Believe it or not, the main method you need for “guess-timating” a marriage date is to apply moral teachings. Huh?? Yes. It’s common sense, really. Today, it’s very different, but when looking for the marriages of people born 100 years ago, there was a moral code that was very important to them and their parents.

Not every Italian was Catholic, but the vast majority of them certainly were. Catholic teaching was very clear on the subject of procreation outside of marriage. So the vast majority of our ancestors married before the birth of their first child, and most of the time more than nine months before the birth of their first child. These days, all bets are off. But we are looking for marriage dates of people who are no longer with us. They were a lot more concerned about the social and religious ramifications of producing children outside the bonds of holy wedlock.

So what does this mean for the genealogist? Well, it is helpful to know who the oldest child is in a family and the birth date of that child. Now you can backtrack a few months to start searching for the marriage of the parents. If you are working with Italian marriage record microfilms, you should just start searching in the year the first child was born, and work backward.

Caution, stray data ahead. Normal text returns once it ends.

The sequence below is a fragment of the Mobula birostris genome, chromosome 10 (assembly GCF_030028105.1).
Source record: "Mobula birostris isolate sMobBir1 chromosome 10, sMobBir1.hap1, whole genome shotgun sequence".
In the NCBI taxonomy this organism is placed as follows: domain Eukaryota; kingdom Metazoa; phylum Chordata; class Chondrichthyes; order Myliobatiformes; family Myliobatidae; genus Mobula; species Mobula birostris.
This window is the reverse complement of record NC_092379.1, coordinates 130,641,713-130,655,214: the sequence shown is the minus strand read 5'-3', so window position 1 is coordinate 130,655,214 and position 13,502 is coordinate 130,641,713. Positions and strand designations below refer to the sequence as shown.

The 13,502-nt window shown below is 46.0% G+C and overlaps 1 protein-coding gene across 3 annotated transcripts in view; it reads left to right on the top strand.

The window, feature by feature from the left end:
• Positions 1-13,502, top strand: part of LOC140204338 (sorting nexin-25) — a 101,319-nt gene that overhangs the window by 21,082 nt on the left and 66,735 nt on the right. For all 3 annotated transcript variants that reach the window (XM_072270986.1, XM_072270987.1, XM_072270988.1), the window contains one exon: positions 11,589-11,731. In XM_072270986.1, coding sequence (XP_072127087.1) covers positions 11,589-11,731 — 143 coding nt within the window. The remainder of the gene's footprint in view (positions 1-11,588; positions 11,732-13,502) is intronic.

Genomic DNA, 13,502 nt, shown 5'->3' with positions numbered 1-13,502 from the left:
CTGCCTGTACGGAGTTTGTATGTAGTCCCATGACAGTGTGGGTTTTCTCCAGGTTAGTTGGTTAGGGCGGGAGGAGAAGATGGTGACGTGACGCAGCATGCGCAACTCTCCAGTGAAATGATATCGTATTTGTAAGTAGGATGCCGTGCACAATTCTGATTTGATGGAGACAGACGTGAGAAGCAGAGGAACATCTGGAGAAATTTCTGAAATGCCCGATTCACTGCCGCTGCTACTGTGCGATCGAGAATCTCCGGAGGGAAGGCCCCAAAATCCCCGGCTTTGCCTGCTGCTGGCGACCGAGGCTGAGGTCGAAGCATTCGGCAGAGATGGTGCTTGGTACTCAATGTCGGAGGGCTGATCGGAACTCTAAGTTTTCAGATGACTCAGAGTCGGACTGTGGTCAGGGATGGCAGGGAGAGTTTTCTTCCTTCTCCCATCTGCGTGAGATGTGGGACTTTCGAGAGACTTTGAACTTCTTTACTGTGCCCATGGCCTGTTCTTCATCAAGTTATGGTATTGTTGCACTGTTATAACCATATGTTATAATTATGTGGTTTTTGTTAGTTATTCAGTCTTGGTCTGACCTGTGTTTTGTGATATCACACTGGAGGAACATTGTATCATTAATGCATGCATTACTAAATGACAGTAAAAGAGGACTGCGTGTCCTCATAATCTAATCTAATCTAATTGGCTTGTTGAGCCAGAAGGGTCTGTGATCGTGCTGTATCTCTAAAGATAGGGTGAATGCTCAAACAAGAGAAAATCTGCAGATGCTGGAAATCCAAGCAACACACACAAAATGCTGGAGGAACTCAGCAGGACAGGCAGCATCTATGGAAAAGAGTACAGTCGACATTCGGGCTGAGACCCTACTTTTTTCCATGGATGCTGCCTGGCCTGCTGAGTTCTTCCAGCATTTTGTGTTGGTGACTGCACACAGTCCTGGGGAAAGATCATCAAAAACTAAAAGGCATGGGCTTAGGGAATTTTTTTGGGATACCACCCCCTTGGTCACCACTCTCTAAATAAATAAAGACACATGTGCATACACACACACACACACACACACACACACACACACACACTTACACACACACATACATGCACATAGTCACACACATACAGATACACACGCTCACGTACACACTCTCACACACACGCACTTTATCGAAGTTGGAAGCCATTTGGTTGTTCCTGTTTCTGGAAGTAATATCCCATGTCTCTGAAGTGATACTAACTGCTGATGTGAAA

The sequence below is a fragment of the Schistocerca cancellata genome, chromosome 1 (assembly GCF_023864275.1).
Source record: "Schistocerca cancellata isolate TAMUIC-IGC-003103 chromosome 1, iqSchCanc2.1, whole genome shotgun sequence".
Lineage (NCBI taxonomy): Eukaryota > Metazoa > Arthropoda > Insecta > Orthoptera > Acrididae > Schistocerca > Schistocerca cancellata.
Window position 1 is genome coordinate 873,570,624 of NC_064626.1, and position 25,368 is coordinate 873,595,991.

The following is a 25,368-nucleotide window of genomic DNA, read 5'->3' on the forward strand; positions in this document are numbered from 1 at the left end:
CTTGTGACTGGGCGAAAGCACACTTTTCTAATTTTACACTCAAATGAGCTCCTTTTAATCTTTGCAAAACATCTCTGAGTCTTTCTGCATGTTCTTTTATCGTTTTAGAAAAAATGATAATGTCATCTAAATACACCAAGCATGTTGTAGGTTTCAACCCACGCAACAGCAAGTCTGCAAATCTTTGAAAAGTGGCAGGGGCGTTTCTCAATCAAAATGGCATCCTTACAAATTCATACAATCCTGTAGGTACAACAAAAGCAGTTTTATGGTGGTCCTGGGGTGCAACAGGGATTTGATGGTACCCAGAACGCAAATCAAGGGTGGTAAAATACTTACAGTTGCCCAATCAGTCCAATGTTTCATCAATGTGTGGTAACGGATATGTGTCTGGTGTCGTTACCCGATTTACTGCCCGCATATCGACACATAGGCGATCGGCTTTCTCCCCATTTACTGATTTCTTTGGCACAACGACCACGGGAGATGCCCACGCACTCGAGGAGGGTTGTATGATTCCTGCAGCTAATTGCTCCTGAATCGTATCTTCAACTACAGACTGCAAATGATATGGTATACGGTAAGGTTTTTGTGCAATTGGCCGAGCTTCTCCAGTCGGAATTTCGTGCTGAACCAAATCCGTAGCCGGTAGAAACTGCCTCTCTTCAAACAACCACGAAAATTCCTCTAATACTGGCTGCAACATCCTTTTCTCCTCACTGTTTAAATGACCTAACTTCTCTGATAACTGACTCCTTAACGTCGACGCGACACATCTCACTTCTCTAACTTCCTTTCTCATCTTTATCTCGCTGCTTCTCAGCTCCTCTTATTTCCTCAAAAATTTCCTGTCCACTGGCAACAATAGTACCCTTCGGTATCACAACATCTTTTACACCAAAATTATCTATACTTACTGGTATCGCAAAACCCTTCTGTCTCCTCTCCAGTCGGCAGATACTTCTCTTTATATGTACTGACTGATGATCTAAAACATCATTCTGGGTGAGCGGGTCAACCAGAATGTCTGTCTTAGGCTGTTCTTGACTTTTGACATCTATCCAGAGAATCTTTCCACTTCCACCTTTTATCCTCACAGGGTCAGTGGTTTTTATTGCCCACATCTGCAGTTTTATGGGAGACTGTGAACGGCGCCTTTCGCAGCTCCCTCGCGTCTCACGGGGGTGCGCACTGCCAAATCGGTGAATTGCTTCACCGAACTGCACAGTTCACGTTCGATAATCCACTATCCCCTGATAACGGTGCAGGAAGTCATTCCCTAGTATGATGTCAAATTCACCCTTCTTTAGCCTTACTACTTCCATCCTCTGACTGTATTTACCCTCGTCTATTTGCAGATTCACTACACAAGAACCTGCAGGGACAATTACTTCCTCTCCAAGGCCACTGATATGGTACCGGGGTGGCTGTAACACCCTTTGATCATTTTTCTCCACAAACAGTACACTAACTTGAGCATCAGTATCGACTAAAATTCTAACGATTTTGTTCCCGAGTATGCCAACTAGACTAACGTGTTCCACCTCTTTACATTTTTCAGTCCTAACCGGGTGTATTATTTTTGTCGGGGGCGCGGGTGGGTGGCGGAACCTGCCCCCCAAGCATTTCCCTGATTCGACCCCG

I can speak for Italian marriage records. There are a small percentage of cases where a baby is born out of wedlock. On the birth records of most of those, it is clearly noted that the parents are not legally married. You should use this information to help narrow down the marriage year as well. There might also be a note written in the margin of the birth record that this child was made legitimate by the marriage of his parents at some later date. This is quite unusual but it does happen.

So how far back do you look? You might happen to know that Nonna was 20 when her first child was born, let’s say in 1924. So you look at 1924 marriages. Nothing. 1923. Nothing. 1922, 21, 20, 19. How far back do you look? Well, in Italy, you find a lot of marriages where the bride is 18, 17, 16 and sometimes even 15 years old. There are the extremely rare 14- and 13-year-old brides. In those cases, usually the father of the bride is deceased and it might have been a matter of survival for the surviving girls to marry and be supported by the husband rather than an impoverished mother. But I think I can safely say I do not have any marriages of anyone under the age of 13 in my files. The men married a little older. It is extremely rare for a 16- or 17-year-old boy to get married. So keep looking back until your bride is 12 years old or your groom is 16.